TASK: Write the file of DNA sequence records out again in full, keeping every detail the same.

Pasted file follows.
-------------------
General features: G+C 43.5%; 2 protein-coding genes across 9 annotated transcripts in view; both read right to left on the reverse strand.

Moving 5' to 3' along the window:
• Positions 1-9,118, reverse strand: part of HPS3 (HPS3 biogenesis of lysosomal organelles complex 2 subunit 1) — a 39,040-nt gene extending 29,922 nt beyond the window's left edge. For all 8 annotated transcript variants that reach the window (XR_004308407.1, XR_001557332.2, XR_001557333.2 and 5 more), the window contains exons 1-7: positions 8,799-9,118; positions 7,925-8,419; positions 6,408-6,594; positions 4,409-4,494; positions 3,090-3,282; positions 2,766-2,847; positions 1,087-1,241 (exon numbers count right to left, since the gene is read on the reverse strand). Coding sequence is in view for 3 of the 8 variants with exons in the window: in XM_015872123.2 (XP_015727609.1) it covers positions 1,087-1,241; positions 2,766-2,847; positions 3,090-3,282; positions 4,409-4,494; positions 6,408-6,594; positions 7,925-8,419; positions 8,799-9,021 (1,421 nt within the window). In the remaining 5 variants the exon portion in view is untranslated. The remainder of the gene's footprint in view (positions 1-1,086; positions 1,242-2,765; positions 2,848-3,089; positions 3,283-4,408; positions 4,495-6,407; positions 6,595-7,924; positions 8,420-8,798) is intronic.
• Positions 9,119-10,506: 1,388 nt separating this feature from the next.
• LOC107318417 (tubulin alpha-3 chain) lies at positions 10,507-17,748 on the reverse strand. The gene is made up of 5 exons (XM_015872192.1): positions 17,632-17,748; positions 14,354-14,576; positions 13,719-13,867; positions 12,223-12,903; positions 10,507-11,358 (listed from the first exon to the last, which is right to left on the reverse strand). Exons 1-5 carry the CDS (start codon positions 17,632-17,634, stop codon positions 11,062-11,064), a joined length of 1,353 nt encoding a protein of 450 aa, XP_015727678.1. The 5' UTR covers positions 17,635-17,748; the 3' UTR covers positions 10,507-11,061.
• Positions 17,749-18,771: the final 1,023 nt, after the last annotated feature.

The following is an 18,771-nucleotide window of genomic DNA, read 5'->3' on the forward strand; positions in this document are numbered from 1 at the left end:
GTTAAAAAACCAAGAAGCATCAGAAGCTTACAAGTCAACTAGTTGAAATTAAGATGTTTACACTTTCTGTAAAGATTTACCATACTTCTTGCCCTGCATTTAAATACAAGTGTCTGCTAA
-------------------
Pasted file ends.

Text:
General features: G+C 43.5%; 2 protein-coding genes across 9 annotated transcripts in view; both read right to left on the reverse strand.

Moving 5' to 3' along the window:
• Positions 1-9,118, reverse strand: part of HPS3 (HPS3 biogenesis of lysosomal organelles complex 2 subunit 1) — a 39,040-nt gene extending 29,922 nt beyond the window's left edge. For all 8 annotated transcript variants that reach the window (XR_004308407.1, XR_001557332.2, XR_001557333.2 and 5 more), the window contains exons 1-7: positions 8,799-9,118; positions 7,925-8,419; positions 6,408-6,594; positions 4,409-4,494; positions 3,090-3,282; positions 2,766-2,847; positions 1,087-1,241 (exon numbers count right to left, since the gene is read on the reverse strand). Coding sequence is in view for 3 of the 8 variants with exons in the window: in XM_015872123.2 (XP_015727609.1) it covers positions 1,087-1,241; positions 2,766-2,847; positions 3,090-3,282; positions 4,409-4,494; positions 6,408-6,594; positions 7,925-8,419; positions 8,799-9,021 (1,421 nt within the window). In the remaining 5 variants the exon portion in view is untranslated. The remainder of the gene's footprint in view (positions 1-1,086; positions 1,242-2,765; positions 2,848-3,089; positions 3,283-4,408; positions 4,495-6,407; positions 6,595-7,924; positions 8,420-8,798) is intronic.
• Positions 9,119-10,506: 1,388 nt separating this feature from the next.
• LOC107318417 (tubulin alpha-3 chain) lies at positions 10,507-17,748 on the reverse strand. The gene is made up of 5 exons (XM_015872192.1): positions 17,632-17,748; positions 14,354-14,576; positions 13,719-13,867; positions 12,223-12,903; positions 10,507-11,358 (listed from the first exon to the last, which is right to left on the reverse strand). Exons 1-5 carry the CDS (start codon positions 17,632-17,634, stop codon positions 11,062-11,064), a joined length of 1,353 nt encoding a protein of 450 aa, XP_015727678.1. The 5' UTR covers positions 17,635-17,748; the 3' UTR covers positions 10,507-11,061.
• Positions 17,749-18,771: the final 1,023 nt, after the last annotated feature.

The following is an 18,771-nucleotide window of genomic DNA, read 5'->3' on the forward strand; positions in this document are numbered from 1 at the left end:
GTTAAAAAACCAAGAAGCATCAGAAGCTTACAAGTCAACTAGTTGAAATTAAGATGTTTACACTTTCTGTAAAGATTTACCATACTTCTTGCCCTGCATTTAAATACAAGTGTCTGCTAA